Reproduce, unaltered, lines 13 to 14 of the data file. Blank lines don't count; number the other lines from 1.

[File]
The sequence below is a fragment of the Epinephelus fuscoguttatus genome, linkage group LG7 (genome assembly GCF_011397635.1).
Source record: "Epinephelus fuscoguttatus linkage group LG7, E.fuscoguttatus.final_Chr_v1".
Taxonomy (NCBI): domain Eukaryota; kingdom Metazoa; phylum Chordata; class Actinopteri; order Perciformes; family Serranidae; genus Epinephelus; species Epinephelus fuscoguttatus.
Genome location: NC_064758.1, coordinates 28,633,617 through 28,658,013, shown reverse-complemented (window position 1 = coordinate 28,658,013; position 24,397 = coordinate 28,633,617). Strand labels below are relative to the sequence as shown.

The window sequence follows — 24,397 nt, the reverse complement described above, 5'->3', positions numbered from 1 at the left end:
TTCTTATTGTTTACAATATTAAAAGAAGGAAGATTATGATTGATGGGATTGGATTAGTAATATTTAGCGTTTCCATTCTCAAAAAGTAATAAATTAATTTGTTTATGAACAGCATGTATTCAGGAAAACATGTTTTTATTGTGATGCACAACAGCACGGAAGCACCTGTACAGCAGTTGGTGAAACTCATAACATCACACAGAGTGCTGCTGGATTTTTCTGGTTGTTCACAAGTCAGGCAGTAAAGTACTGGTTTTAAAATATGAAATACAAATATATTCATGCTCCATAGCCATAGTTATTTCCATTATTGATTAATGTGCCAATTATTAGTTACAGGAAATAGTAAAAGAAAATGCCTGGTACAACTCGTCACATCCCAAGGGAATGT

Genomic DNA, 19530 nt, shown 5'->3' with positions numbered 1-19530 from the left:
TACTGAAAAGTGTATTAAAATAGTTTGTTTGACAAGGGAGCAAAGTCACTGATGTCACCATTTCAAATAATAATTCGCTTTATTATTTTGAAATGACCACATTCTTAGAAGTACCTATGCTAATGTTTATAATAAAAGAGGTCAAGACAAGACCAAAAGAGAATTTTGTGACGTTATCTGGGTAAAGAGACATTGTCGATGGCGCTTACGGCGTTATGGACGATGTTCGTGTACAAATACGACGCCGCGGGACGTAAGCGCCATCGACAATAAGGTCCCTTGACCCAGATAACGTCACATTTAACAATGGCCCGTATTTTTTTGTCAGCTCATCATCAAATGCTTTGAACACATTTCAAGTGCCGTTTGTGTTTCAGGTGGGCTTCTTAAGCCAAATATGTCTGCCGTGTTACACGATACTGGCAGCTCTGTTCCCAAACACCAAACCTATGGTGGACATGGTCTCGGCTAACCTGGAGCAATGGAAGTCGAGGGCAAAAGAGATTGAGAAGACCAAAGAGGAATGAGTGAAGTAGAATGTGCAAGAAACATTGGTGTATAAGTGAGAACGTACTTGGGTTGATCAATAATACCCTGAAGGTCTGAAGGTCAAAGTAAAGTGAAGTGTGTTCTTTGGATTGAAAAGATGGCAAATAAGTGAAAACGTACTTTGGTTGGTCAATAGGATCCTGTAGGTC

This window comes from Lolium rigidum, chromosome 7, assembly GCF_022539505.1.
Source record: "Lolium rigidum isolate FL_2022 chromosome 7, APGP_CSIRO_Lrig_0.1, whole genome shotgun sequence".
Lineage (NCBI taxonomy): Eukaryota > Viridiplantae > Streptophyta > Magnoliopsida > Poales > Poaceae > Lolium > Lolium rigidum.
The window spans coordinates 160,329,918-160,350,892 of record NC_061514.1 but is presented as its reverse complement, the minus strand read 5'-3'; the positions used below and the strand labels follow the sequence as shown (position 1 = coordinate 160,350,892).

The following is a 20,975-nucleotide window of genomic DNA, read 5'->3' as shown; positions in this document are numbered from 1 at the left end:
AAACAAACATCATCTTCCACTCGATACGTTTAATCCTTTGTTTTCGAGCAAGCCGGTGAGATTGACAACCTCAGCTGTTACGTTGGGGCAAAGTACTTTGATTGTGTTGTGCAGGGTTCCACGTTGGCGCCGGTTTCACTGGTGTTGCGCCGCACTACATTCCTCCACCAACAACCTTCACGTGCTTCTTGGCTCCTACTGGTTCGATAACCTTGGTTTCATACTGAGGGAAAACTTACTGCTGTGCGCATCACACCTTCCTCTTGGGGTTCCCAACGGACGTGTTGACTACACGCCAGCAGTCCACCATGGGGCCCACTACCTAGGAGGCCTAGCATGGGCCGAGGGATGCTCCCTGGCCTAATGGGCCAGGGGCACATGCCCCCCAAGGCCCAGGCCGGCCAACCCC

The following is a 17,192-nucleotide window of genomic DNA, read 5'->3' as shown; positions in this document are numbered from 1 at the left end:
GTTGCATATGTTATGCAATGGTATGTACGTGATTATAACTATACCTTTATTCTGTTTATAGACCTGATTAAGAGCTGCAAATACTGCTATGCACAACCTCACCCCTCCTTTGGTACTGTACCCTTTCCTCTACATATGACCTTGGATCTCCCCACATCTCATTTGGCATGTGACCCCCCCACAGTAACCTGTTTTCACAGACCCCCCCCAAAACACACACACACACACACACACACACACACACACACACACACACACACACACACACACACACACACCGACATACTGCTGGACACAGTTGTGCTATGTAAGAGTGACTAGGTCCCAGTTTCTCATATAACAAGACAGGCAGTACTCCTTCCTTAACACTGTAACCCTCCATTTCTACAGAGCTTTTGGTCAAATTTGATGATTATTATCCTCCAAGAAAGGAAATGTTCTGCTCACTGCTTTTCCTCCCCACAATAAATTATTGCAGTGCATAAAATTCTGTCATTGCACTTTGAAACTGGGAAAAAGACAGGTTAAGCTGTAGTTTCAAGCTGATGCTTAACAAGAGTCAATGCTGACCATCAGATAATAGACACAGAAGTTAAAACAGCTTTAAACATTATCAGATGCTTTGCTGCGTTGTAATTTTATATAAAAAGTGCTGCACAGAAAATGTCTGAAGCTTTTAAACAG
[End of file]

The following is a 20,975-nucleotide window of genomic DNA, read 5'->3' as shown; positions in this document are numbered from 1 at the left end:
AAACAAACATCATCTTCCACTCGATACGTTTAATCCTTTGTTTTCGAGCAAGCCGGTGAGATTGACAACCTCAGCTGTTACGTTGGGGCAAAGTACTTTGATTGTGTTGTGCAGGGTTCCACGTTGGCGCCGGTTTCACTGGTGTTGCGCCGCACTACATTCCTCCACCAACAACCTTCACGTGCTTCTTGGCTCCTACTGGTTCGATAACCTTGGTTTCATACTGAGGGAAAACTTACTGCTGTGCGCATCACACCTTCCTCTTGGGGTTCCCAACGGACGTGTTGACTACACGCCAGCAGTCCACCATGGGGCCCACTACCTAGGAGGCCTAGCATGGGCCGAGGGATGCTCCCTGGCCTAATGGGCCAGGGGCACATGCCCCCCAAGGCCCAGGCCGGCCAACCCC